There is little you can do to stop someone who is determined to steal your images. Watermarks are easily removed and website scripts are defeated with a simple screen grab. These attempts only mar your work and make your site difficult to navigate.
In this tutorial I’m not talking about protection from image thiefs, I’m talking about protection from lost opportunities. Times when your images are inevitably downloaded, blogged, cropped, reblogged, faved and saved, and end up orphaned on someone’s hard drive, ffffound, imgfave, tumblr, or email—especially when that person likes your work and would really love to hire you, if they could just figure out where the image came from.
This happens more often than you think; art directors are constantly grabbing images whenever and wherever they see them, but seldom have the time to organize them and make note of where they came from (they should really be using Evernote). Months or even years down the road they might find your image floating in a random folder, uselessly renamed li4tceEqMb1qe.jpg by Tumblr, your name & website address croppped by an ignorant blogger leaving TinEye with no results.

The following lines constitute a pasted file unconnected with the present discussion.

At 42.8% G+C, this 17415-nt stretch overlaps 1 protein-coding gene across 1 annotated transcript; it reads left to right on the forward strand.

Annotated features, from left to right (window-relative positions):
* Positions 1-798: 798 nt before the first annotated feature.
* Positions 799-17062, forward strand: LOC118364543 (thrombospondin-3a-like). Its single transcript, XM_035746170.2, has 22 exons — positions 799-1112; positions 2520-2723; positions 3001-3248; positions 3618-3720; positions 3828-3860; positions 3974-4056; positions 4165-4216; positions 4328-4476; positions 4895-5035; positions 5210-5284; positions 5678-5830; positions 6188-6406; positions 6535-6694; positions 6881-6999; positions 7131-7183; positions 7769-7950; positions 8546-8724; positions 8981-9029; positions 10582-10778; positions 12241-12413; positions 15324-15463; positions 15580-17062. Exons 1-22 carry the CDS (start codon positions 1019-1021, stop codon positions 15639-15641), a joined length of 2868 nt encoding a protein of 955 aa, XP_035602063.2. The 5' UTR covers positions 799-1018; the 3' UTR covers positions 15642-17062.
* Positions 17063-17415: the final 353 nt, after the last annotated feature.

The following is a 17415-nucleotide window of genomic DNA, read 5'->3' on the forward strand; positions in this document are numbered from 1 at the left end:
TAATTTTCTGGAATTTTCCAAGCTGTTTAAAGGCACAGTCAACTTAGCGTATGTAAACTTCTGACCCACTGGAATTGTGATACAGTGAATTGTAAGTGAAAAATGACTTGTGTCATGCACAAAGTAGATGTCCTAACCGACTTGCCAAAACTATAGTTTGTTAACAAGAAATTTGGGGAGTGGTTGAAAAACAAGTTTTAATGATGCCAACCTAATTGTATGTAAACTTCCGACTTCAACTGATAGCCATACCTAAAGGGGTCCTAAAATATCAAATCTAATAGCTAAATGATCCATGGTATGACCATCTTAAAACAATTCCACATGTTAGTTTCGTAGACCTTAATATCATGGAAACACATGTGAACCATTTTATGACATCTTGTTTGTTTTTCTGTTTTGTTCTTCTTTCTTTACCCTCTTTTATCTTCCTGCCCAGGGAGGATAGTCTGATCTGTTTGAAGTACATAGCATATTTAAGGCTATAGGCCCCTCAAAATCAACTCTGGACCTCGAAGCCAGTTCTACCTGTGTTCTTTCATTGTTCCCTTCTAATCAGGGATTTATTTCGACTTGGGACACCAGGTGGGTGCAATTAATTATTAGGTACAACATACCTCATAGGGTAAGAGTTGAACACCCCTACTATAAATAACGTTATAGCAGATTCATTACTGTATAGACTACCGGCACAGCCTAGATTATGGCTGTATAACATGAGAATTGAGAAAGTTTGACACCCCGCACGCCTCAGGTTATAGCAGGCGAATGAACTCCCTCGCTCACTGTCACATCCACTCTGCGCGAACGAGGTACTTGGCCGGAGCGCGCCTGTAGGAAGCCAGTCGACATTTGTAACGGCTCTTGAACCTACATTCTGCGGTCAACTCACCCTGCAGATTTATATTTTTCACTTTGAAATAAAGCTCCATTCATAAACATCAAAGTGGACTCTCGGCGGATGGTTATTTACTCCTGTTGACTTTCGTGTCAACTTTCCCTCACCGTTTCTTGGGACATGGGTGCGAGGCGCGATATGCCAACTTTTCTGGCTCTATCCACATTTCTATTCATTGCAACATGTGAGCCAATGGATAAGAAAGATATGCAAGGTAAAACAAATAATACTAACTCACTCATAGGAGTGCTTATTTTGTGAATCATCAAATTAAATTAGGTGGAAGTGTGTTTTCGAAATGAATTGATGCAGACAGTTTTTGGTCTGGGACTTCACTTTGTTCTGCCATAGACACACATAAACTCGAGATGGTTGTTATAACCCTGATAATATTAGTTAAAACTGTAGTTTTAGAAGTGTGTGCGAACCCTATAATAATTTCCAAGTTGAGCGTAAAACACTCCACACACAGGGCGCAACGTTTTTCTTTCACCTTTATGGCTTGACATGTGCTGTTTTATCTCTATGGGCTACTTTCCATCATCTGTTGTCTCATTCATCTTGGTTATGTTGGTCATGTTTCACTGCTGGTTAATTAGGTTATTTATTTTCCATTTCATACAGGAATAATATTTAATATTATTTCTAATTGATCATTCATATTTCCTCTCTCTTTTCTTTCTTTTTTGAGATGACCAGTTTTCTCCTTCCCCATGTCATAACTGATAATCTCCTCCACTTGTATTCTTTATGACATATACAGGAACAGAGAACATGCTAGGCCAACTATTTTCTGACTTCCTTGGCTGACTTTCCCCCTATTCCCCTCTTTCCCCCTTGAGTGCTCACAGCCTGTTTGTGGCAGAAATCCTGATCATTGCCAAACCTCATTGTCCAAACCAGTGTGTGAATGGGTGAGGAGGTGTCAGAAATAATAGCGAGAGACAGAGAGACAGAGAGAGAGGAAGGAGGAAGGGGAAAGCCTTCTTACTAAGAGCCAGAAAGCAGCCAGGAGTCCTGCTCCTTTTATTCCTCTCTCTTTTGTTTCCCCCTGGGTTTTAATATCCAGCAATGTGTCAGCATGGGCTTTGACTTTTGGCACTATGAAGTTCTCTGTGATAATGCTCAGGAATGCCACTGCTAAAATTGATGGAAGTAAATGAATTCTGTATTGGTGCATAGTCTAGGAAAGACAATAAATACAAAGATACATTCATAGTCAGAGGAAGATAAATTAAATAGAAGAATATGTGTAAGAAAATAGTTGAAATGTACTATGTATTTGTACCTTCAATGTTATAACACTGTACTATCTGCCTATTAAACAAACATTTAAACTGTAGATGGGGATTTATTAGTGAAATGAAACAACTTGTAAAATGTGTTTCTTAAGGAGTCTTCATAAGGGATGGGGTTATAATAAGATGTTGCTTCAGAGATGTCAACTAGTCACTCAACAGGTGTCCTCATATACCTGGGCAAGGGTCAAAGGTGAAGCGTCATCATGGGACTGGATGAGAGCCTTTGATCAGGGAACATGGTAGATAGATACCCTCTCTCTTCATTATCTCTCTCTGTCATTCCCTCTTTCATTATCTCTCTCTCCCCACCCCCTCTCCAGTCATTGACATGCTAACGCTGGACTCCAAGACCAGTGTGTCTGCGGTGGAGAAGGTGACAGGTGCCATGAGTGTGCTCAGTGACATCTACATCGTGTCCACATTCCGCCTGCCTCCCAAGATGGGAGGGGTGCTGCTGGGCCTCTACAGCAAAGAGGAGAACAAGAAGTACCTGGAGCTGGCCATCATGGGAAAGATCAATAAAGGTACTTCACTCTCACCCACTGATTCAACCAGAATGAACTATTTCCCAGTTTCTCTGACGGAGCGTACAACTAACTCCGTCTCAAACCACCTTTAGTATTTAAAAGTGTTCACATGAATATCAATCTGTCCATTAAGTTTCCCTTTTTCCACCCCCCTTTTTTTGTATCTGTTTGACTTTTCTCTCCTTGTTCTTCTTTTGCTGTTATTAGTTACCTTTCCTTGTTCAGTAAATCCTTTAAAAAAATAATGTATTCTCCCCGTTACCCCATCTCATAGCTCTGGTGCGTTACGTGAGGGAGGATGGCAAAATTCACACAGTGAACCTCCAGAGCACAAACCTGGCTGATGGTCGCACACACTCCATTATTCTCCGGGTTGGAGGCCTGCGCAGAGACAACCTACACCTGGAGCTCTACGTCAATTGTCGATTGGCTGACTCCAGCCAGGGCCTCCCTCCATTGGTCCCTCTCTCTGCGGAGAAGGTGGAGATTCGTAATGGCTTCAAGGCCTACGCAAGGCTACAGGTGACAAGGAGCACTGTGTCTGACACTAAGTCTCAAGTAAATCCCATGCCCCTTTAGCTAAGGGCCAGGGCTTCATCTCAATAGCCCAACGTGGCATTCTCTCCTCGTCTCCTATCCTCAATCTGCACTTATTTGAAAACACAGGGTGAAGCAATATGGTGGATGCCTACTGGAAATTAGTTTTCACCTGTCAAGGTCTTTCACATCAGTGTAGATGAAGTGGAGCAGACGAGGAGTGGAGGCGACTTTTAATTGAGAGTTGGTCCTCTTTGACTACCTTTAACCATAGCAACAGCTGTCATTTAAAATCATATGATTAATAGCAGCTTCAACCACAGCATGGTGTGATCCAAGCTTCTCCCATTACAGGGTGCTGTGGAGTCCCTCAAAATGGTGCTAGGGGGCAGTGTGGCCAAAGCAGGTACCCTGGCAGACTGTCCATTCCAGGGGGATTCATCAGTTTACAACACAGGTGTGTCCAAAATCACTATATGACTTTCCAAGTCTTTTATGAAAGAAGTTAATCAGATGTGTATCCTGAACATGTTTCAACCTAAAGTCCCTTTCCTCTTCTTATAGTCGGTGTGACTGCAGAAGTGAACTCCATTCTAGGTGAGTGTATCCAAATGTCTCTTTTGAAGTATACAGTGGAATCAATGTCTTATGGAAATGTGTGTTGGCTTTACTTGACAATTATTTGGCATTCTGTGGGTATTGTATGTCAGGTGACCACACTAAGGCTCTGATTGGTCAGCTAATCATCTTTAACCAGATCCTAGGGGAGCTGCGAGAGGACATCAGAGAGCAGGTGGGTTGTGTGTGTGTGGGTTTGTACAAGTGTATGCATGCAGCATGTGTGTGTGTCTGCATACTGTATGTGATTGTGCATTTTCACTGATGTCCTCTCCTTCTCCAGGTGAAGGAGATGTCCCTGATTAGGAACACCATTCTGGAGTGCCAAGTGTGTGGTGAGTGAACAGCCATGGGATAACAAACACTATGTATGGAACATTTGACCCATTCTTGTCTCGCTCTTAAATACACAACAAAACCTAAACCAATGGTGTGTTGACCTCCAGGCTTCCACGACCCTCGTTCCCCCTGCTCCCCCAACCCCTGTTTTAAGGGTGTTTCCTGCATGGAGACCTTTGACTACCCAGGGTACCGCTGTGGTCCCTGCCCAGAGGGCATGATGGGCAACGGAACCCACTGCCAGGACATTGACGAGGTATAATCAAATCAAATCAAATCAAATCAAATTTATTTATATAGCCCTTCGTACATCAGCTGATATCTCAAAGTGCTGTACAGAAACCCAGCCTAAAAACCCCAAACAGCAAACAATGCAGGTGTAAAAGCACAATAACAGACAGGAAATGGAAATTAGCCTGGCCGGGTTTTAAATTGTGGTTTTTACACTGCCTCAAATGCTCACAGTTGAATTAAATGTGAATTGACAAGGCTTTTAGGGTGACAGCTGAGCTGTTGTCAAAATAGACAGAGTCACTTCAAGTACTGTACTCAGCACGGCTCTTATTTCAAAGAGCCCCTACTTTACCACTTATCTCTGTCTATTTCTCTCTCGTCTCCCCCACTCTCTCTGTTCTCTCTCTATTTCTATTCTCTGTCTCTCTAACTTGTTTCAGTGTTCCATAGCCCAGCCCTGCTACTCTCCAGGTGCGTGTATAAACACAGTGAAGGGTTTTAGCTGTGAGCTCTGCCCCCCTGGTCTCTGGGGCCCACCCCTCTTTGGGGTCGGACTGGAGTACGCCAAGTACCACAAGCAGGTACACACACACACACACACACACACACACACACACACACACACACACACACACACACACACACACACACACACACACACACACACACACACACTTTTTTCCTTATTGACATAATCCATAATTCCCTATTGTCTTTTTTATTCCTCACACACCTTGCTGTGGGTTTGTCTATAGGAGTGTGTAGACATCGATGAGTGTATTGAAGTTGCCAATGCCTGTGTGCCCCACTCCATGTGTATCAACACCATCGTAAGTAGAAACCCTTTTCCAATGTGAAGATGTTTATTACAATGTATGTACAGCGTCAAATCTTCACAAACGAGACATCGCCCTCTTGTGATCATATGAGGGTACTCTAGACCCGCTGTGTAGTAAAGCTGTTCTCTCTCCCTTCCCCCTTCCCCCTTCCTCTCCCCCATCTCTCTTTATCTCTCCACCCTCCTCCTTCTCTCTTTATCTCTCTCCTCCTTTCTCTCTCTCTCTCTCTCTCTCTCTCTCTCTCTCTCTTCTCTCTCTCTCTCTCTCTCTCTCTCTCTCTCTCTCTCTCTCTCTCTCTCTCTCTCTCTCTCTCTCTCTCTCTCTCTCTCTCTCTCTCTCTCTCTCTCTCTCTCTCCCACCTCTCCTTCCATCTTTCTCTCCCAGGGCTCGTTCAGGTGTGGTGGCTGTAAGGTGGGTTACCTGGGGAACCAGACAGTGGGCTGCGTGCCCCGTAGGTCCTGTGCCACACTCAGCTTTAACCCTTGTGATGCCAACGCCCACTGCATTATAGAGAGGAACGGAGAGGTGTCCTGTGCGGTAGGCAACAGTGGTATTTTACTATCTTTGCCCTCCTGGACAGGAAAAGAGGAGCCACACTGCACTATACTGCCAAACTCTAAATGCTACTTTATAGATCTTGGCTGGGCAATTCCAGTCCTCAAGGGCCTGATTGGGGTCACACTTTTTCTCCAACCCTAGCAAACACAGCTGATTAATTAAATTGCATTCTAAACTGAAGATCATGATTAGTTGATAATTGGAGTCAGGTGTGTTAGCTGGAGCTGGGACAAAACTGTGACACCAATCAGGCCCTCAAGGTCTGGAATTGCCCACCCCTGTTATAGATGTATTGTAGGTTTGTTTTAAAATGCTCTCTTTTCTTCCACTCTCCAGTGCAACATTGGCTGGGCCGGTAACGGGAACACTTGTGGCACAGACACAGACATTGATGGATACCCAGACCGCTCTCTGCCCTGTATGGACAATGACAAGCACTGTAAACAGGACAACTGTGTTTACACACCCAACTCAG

Wouldn’t it be great if you could tuck your name, website and keywords and copyright information into every image to avoid this situation? You can—using Metadata.
Metadata is data about data—like the Created and Modified dates you see attached to every file on your computer. It’s like a little text file appended to files only adding a few bytes to the total file size. You might already be familiar with EXIF metadata added to JPGs by digital cameras, scanners and phones. The metadata I’m talking about in this tutorial is IPTC, but all you need to know is that by the end you’ll be able to embed your name, website, email, phone number, address and copyright into every image—automagically.